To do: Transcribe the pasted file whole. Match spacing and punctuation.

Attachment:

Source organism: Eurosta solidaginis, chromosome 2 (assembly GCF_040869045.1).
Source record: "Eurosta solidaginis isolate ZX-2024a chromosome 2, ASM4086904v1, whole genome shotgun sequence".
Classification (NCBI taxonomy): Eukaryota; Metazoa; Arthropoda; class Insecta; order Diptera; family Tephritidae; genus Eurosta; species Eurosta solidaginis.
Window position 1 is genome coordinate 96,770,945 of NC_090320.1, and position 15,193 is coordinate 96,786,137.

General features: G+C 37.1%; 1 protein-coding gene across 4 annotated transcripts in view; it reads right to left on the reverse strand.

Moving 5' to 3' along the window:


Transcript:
Source organism: Eurosta solidaginis, chromosome 2 (assembly GCF_040869045.1).
Source record: "Eurosta solidaginis isolate ZX-2024a chromosome 2, ASM4086904v1, whole genome shotgun sequence".
Classification (NCBI taxonomy): Eukaryota; Metazoa; Arthropoda; class Insecta; order Diptera; family Tephritidae; genus Eurosta; species Eurosta solidaginis.
Window position 1 is genome coordinate 96,770,945 of NC_090320.1, and position 15,193 is coordinate 96,786,137.

General features: G+C 37.1%; 1 protein-coding gene across 4 annotated transcripts in view; it reads right to left on the reverse strand.

Moving 5' to 3' along the window: